When I talk about the people who were at the Christmas Eve mass, I am talking about living miracles of grace. The pillars of the community, illegal immigrants, the gay man, the transsexual, the gabbling ladies, the cop who was supposed to never walk again, and, yes, incredible as it is to say, me. We are all miracles.

The only reason I can say that I am Catholic is because of the love of Christ and the kindness of a priest who helped me when I needed it badly.

This dear priest is also one of the most quick-tempered, sometimes difficult people that I know a big part of the time. But he is God’s man and he, like most of his other brother priests, does his best. I’ve seen God reach right through these men and into suffering people, have experienced it myself, again and again.

They are my brothers in Christ. We, all of us, owe them a debt of gratitude.

 

 

The best of us …

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The Bombing

We call it The Bombing.

We don’t use qualifiers about the Alfred P Murrah Federal Building, or Oklahoma City. Anytime you utter the words The Bombing around these parts, everyone in hearing distance will know what and when you mean.

We also don’t talk about it much. This monstrous event knocked us flat as a community. It re-focused our fight away from the everyday conflicts that engaged us before it happened. Anger and rage were an indulgence we couldn’t afford. We had people to save and lives to rebuild and only so much emotional gas to do it with.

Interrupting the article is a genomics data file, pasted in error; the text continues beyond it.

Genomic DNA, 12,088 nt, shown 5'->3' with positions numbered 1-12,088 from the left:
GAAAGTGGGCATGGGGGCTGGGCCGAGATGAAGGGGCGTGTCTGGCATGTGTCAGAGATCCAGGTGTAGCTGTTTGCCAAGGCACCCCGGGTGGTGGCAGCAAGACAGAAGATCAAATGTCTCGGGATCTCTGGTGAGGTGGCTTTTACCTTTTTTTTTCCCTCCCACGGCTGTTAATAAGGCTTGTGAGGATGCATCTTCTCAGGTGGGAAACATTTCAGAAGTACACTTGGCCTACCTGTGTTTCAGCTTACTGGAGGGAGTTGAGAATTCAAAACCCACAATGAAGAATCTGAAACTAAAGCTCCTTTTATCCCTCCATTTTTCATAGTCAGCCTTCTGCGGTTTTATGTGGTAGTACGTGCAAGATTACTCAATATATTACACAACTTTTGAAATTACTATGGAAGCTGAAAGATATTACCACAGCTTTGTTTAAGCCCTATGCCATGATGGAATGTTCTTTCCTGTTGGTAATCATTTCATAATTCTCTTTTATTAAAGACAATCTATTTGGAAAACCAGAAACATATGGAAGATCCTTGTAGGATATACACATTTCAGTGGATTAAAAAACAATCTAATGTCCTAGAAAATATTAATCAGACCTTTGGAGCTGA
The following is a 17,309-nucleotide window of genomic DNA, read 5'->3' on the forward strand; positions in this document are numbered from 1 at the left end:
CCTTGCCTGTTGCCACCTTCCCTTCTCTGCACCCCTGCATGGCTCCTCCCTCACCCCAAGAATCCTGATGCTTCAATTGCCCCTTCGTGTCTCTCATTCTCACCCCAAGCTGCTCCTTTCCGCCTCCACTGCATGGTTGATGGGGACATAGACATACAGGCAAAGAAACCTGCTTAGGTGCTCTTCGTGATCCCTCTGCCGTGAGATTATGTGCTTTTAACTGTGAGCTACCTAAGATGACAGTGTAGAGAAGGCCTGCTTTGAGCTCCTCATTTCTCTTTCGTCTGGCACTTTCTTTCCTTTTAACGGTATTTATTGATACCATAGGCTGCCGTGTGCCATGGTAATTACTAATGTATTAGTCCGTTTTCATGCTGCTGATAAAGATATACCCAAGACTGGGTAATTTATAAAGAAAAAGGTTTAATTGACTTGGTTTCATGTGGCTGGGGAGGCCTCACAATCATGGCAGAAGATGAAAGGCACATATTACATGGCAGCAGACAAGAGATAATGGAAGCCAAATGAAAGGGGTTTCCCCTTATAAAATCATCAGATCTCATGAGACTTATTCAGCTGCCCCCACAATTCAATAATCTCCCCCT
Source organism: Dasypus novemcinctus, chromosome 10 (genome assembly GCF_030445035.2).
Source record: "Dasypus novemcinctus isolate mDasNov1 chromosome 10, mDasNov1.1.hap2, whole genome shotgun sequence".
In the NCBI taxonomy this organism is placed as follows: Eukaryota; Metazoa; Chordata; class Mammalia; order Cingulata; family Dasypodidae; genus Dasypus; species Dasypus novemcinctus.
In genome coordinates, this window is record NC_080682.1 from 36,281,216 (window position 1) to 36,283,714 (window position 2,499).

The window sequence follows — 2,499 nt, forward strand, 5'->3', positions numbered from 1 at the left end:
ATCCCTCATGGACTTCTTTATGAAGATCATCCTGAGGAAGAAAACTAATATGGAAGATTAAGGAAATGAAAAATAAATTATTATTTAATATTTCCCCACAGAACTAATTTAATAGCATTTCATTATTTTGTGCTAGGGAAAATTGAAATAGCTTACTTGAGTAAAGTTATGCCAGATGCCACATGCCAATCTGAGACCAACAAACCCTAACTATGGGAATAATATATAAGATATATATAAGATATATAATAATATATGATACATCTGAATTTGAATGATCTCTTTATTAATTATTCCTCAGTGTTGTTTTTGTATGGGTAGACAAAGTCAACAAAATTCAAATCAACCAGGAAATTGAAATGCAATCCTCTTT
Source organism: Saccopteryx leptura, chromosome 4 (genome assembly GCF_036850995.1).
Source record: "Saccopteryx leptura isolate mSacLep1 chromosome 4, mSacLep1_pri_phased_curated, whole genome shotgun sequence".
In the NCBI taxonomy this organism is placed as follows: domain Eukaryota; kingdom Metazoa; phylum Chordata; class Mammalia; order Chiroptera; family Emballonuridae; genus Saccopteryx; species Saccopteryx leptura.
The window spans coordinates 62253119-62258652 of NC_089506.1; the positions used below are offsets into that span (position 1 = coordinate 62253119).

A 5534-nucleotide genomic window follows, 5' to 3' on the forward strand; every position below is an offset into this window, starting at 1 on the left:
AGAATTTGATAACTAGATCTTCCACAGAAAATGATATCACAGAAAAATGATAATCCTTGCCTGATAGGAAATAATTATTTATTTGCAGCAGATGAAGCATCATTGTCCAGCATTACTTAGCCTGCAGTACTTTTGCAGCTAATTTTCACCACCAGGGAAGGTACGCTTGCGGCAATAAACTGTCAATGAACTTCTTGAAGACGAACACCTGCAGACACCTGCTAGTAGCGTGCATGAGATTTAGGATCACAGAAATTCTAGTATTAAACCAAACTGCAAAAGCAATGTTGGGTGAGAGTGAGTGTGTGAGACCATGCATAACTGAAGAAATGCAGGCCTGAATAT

The bombing was mass murder. What happened in Denver and Wisconsin and Sandy Hook and so many other places were also mass murder. What we have narrowly avoided in other places were other mass murders in the making.

Mass murder is not entertainment.

These tragedies are on every news show, even though there’s often no news to report. They are analyzing and pontificating, all without data, like so many useless hamsters in their respective cages. The object of almost all this attention is the individual or individuals who commit these crimes.

Mass murder, whether it is committed by an individual, a mob or a government, stuns us into incomprehension. We can’t fathom why anyone would think that it is a good idea to scheme, plan — use all their money, resources and ability — to work toward and then actually do this ultimately senseless thing.

We ask why. The only answer we get is a cacophony of psycho-babble from the book authors, psychologists and profilers who go in front of the camera and serve up heaping platefuls of meaningless word-salad pontification. There is no usable answer. The question echoes. Why?